The last time I wrote a post I talked about why textbooks may become obsolete (see post here). Today I’d like to tell you why I still rely heavily upon them today. I teach two broad introductory courses, one is a general biology course for non-science majors and the other is a microbiology course for pre-health (i.e. nursing) majors. I require a textbook for both courses. Here’s why:
1) Reliable Content. While I know a lot about biology and microbiology, I am certainly not an expert on every topic. My textbooks serve as an anchor and a place to build from. For the topics I know a lot about, I can add to what the textbook offers. For those that I know very little about, I can rely on the textbook to provide a solid foundation in the topic. I panicked a little my first semester when I discovered I was going to be to teaching evolution. Not my strongest subject (lots of higher math and complicated ecology, fortunately I just have to cover the basics). Yes the internet has a wide variety of resources, but I can trust the information put forth in my textbook. It has been peer reviewed and carefully edited. I can’t say the same for Wikipedia or any other website (especially when it comes to a controversial topic such as evolution).
2) Structure. When teaching a broad introductory course, how do you know where to start? How deep should you get into the material? Which topics are central to understanding the subject and which ones are less important? Good textbooks provide a nice ready made framework to build your course. They break topics up into manageable chunks and put them into a logical sequence. Students respond well to order and organization. By using a textbook you give them a resource to turn to when they are confused or lost. I like to think of a course as a journey through the subject material. The professor is the leader on the journey and the textbook serves as a map. Of course, a professor that is very familiar with the lay of the land might take back roads or alternate routes, but a textbook can help the straggling student find their way back to the group.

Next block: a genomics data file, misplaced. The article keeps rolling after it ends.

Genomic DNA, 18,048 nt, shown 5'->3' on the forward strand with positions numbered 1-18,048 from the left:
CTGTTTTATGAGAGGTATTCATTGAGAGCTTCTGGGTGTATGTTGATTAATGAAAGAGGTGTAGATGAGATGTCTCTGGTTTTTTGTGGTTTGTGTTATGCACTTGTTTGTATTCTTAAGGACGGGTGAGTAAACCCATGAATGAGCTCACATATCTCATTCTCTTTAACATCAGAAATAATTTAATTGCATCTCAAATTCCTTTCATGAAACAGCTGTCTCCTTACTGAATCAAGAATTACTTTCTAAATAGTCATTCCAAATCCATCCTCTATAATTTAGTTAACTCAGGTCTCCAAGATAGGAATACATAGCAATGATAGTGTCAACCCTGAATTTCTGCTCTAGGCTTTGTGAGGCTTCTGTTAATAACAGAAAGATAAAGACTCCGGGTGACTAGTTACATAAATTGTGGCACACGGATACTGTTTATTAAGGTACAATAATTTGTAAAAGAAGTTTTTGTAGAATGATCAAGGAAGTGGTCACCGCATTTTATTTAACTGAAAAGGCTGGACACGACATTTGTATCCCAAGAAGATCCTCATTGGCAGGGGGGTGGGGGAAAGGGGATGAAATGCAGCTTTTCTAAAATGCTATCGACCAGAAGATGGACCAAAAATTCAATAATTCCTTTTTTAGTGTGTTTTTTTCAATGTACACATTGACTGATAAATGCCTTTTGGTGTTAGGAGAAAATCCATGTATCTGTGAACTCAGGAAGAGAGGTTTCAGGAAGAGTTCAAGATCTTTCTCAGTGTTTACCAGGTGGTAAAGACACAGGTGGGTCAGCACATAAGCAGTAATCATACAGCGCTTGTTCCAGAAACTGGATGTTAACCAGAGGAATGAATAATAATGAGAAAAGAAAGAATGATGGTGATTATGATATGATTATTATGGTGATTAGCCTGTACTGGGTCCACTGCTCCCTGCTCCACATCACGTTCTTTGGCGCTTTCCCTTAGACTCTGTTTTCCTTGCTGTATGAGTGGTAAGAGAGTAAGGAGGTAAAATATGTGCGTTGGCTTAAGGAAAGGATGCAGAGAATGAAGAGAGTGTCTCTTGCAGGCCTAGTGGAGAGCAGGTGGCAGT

3) Publisher Resources. Publishers have realized that they cannot just be in the business of publishing a paper textbook and expect that to remain profitable. For instructors, they provide visual aids, animations, pre-packaged PowerPoint slides, active lecture activities, etc. to accompany their textbooks. They also have built subscription based websites for homework assignments. These things are invaluable to a new instructor like myself. Do I build my own material? Of course I do. Are there other resources out there on the web? Yep. Again, these publisher provided resources give me a starting place and simplify the process of building a course. To be honest, as I get more comfortable teaching I foresee myself moving away from using these resources as much, but for now they are incredibly convenient.
Not all textbooks are created equal. Some are better than others and some are just downright awful. But the right textbook can be a great launching point for a course.